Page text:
As Dr. Halyen Breslauer (Maria Del Mar), the no-nonsense director of medicine explains, Mercy Point is “not some low-orbit HMO,” but rather a 23rd century medical facility located at the far reaches of a newly discovered galaxy. It is the result of an inter-species effort to treat humans and aliens as they continue to push the envelope of space travel. It’s the first stop for anything coming into the system and the last stop for anything leaving.
Dr. Maxwell (Joe Morton), primary alien physiologist, is scheduled for transfer, but can’t find the time to leave between crises. Alien physiology is an emerging science, and working this station provides a thrill and a challenge for its young, hot-shot staff which includes a heartthrob doctor who makes spaceship calls (Brian McNamara), a resident with an attitude problem (Alexandra Wilson), a dedicated doctor who valiantly fights for patient rights (Gay Thomas) and a cyborg nurse with a unique bedside manner (Julia Pennington).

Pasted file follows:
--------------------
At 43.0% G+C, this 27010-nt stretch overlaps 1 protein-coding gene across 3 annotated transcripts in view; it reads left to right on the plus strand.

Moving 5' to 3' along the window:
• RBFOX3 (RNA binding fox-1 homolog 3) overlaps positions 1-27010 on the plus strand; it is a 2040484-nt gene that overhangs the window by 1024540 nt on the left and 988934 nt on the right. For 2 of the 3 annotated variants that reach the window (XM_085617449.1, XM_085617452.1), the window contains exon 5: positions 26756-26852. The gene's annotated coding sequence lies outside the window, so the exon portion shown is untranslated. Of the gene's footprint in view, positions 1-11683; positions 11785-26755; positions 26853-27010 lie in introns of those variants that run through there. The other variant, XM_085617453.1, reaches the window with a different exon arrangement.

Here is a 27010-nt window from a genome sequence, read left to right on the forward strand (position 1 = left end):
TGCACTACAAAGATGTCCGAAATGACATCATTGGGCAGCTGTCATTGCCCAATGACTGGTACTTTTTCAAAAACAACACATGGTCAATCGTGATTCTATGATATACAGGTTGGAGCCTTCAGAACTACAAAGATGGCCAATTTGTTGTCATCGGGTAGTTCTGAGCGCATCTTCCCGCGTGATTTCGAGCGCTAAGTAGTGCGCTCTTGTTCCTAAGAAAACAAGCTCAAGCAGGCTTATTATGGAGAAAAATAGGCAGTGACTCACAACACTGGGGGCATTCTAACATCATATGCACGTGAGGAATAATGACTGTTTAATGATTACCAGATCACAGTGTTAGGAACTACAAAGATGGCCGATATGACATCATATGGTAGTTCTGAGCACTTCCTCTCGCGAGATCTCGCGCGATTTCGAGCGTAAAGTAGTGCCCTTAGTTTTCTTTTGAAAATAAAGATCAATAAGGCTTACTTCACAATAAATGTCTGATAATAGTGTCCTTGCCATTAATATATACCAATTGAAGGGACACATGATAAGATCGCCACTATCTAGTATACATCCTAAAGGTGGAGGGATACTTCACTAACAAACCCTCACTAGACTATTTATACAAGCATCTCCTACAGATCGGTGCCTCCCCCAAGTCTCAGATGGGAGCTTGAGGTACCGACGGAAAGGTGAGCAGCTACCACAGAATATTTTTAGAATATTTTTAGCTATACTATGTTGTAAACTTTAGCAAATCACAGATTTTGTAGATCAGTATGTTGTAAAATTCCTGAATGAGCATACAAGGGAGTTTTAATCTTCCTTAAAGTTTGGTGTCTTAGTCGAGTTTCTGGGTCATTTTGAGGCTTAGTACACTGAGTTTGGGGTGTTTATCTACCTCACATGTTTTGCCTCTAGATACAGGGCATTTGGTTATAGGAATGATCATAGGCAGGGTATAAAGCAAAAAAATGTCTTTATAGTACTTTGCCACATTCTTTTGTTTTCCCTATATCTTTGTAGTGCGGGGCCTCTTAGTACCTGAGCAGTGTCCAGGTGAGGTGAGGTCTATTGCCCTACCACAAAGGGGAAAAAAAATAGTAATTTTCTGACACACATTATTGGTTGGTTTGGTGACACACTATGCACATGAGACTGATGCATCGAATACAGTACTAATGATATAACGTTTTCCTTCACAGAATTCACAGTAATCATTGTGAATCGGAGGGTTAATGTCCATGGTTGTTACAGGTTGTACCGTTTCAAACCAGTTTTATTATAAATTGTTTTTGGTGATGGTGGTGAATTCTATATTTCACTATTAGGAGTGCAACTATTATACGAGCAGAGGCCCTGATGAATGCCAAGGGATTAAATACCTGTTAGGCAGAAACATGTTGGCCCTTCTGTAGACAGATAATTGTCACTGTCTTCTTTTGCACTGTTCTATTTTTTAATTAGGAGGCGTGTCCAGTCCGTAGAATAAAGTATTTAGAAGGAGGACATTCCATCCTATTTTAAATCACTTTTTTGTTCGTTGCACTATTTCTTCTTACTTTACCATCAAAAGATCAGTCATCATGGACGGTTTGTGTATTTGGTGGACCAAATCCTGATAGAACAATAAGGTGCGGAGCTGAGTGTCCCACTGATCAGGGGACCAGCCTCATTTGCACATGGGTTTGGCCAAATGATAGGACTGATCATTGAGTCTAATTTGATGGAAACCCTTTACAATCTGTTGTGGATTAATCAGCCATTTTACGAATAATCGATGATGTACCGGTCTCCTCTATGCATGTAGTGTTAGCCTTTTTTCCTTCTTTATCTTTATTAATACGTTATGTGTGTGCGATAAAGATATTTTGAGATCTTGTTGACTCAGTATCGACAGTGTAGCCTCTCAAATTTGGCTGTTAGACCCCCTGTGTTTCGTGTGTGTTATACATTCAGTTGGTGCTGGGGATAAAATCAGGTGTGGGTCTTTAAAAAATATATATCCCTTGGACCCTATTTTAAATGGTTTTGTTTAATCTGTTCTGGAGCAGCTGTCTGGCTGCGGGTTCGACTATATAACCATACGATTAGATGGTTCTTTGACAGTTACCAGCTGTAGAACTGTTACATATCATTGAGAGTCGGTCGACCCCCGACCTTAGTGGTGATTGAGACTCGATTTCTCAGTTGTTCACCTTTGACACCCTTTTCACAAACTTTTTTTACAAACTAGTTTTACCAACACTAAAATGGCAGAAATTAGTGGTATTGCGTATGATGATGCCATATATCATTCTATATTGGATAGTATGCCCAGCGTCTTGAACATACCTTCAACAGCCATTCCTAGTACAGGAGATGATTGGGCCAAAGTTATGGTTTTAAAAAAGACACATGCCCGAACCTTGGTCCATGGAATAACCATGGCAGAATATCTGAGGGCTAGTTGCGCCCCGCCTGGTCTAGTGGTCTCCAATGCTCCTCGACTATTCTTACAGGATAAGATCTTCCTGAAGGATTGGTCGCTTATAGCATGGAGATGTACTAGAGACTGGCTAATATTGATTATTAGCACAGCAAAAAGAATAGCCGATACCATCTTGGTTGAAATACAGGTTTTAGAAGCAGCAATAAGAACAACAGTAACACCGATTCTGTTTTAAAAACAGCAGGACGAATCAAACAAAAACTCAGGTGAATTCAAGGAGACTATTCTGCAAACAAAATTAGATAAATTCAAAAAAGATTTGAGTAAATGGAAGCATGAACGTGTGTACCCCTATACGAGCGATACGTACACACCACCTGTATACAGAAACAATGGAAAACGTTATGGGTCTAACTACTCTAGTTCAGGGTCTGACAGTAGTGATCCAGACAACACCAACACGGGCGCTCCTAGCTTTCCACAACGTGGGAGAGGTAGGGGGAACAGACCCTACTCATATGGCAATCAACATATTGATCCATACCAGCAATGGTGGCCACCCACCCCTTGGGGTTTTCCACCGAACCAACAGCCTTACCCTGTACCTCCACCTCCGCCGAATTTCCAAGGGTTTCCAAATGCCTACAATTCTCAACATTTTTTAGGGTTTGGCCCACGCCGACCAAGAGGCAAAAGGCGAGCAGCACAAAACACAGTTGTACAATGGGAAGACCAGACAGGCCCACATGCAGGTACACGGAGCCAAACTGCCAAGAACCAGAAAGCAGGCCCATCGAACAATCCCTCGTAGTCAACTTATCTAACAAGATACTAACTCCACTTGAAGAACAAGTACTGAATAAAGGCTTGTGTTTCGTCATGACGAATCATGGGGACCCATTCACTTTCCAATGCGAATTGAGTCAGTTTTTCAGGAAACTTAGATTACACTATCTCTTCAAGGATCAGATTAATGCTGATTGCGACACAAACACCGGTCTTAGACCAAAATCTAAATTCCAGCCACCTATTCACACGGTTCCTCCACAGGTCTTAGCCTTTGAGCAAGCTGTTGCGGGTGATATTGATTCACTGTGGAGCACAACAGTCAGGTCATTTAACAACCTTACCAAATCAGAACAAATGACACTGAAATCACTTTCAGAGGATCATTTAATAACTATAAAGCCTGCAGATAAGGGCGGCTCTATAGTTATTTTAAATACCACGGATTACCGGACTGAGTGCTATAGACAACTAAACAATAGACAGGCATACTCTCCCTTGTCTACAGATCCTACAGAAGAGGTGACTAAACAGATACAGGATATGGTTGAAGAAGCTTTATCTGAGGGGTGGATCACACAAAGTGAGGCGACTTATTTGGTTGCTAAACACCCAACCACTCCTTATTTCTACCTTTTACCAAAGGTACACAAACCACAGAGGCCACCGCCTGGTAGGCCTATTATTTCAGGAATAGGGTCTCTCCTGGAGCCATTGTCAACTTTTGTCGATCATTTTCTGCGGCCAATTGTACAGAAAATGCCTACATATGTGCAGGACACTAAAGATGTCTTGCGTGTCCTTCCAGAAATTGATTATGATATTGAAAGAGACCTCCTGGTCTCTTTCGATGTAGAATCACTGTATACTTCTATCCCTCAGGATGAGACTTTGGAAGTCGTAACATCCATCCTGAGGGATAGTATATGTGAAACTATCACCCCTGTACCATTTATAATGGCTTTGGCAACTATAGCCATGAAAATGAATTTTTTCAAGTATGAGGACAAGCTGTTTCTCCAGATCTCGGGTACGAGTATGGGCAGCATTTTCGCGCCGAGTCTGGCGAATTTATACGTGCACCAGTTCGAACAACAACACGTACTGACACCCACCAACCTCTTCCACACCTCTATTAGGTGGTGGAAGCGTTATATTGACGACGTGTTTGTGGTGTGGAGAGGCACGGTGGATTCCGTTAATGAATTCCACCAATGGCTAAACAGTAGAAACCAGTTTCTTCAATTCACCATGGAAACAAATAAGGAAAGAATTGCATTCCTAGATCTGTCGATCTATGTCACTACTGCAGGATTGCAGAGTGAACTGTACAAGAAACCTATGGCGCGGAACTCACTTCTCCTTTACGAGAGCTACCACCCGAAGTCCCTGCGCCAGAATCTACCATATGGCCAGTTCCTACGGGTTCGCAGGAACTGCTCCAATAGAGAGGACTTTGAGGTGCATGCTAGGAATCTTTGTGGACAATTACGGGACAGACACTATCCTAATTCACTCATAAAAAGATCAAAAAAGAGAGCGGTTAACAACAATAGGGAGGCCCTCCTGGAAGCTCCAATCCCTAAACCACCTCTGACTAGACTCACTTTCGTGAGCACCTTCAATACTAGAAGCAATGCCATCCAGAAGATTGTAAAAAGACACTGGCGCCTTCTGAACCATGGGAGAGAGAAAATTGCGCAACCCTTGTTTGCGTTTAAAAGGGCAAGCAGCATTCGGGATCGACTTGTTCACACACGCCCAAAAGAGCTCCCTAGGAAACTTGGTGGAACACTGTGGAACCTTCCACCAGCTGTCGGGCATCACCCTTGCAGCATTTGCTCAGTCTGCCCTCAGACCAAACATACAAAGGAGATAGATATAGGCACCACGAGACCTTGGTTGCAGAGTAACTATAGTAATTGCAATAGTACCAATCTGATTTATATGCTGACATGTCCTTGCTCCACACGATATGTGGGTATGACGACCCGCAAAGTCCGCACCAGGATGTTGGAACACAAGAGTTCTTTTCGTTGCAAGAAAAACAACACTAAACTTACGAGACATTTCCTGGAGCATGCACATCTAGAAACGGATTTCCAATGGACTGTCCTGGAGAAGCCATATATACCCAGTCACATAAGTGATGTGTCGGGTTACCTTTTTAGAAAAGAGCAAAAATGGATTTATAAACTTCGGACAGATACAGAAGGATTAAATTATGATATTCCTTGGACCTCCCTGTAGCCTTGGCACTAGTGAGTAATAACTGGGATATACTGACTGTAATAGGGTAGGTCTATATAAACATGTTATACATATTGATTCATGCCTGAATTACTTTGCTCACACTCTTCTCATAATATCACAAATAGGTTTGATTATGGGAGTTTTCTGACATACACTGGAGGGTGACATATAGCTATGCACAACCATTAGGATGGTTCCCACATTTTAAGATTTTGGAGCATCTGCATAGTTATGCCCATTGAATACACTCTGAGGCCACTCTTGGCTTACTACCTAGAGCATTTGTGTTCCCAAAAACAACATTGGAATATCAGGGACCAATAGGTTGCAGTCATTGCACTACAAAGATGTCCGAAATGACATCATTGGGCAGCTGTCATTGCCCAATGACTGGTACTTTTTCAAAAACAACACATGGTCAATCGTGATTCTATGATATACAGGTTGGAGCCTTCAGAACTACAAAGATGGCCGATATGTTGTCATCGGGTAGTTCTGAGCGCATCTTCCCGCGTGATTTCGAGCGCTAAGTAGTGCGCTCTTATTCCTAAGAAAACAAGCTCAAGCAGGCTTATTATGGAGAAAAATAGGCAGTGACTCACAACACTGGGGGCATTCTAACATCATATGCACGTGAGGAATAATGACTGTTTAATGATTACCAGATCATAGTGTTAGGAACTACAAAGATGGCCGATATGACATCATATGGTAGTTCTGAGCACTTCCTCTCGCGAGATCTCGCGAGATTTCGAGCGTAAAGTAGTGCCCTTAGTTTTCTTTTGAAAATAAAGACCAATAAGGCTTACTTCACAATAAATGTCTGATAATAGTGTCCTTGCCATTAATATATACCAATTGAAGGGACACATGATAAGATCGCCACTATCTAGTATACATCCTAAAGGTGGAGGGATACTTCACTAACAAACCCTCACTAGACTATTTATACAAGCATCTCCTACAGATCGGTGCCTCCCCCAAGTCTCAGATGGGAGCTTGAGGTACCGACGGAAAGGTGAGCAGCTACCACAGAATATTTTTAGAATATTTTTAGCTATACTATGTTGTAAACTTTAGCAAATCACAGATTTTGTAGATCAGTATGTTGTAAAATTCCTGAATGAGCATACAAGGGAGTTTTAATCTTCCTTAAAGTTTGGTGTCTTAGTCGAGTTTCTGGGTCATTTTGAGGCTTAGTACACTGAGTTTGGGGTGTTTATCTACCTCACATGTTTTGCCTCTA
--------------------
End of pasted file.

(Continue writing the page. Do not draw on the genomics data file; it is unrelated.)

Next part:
Sci-fi’s inherent problems are the loss of real drama and the rules are being drawn as you go. At “Mercy Point,” patients literally lose their heads and show up in the next episode. “Star Trek: The Next Generation,” which never pulled the sci-fi card in favor of solid acting and creative, but plausible, stories within its own mythology, retained its dramatic integrity. If “Mercy Point” can stick to that acumen, it could deliver the goods. Michael Katleman’s direction is crisp and tech credits are excellent.